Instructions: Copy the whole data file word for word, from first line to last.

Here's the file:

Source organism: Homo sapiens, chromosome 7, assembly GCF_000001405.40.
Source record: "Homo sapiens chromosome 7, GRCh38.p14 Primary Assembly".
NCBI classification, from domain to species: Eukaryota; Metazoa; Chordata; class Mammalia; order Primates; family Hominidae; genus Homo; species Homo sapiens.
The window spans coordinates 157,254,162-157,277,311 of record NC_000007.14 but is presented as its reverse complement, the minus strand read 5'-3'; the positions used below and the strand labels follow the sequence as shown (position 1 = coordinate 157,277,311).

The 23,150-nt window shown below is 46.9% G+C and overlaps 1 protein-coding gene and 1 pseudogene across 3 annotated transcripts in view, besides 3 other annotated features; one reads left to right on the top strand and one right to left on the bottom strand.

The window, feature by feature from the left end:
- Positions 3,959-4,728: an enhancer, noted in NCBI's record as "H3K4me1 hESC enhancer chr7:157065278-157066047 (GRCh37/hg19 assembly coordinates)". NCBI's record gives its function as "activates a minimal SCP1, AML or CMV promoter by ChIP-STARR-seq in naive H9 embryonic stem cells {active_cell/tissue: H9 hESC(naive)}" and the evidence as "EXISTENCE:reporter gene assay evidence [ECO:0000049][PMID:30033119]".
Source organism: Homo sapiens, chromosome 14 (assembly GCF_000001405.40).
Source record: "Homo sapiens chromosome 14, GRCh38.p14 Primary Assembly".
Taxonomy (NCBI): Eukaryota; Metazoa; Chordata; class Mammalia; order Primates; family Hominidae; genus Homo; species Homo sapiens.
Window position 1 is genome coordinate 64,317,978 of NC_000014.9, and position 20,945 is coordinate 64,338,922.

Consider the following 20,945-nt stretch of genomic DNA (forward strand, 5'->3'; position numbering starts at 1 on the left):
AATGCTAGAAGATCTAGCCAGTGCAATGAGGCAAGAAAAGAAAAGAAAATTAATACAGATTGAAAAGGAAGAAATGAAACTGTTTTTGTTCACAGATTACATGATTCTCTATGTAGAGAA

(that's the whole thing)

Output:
Source organism: Homo sapiens, chromosome 7, assembly GCF_000001405.40.
Source record: "Homo sapiens chromosome 7, GRCh38.p14 Primary Assembly".
NCBI classification, from domain to species: Eukaryota; Metazoa; Chordata; class Mammalia; order Primates; family Hominidae; genus Homo; species Homo sapiens.
The window spans coordinates 157,254,162-157,277,311 of record NC_000007.14 but is presented as its reverse complement, the minus strand read 5'-3'; the positions used below and the strand labels follow the sequence as shown (position 1 = coordinate 157,277,311).

The 23,150-nt window shown below is 46.9% G+C and overlaps 1 protein-coding gene and 1 pseudogene across 3 annotated transcripts in view, besides 3 other annotated features; one reads left to right on the top strand and one right to left on the bottom strand.

The window, feature by feature from the left end:
- Positions 3,959-4,728: an enhancer, noted in NCBI's record as "H3K4me1 hESC enhancer chr7:157065278-157066047 (GRCh37/hg19 assembly coordinates)". NCBI's record gives its function as "activates a minimal SCP1, AML or CMV promoter by ChIP-STARR-seq in naive H9 embryonic stem cells {active_cell/tissue: H9 hESC(naive)}" and the evidence as "EXISTENCE:reporter gene assay evidence [ECO:0000049][PMID:30033119]".
Source organism: Homo sapiens, chromosome 14 (assembly GCF_000001405.40).
Source record: "Homo sapiens chromosome 14, GRCh38.p14 Primary Assembly".
Taxonomy (NCBI): Eukaryota; Metazoa; Chordata; class Mammalia; order Primates; family Hominidae; genus Homo; species Homo sapiens.
Window position 1 is genome coordinate 64,317,978 of NC_000014.9, and position 20,945 is coordinate 64,338,922.

Consider the following 20,945-nt stretch of genomic DNA (forward strand, 5'->3'; position numbering starts at 1 on the left):
AATGCTAGAAGATCTAGCCAGTGCAATGAGGCAAGAAAAGAAAAGAAAATTAATACAGATTGAAAAGGAAGAAATGAAACTGTTTTTGTTCACAGATTACATGATTCTCTATGTAGAGAA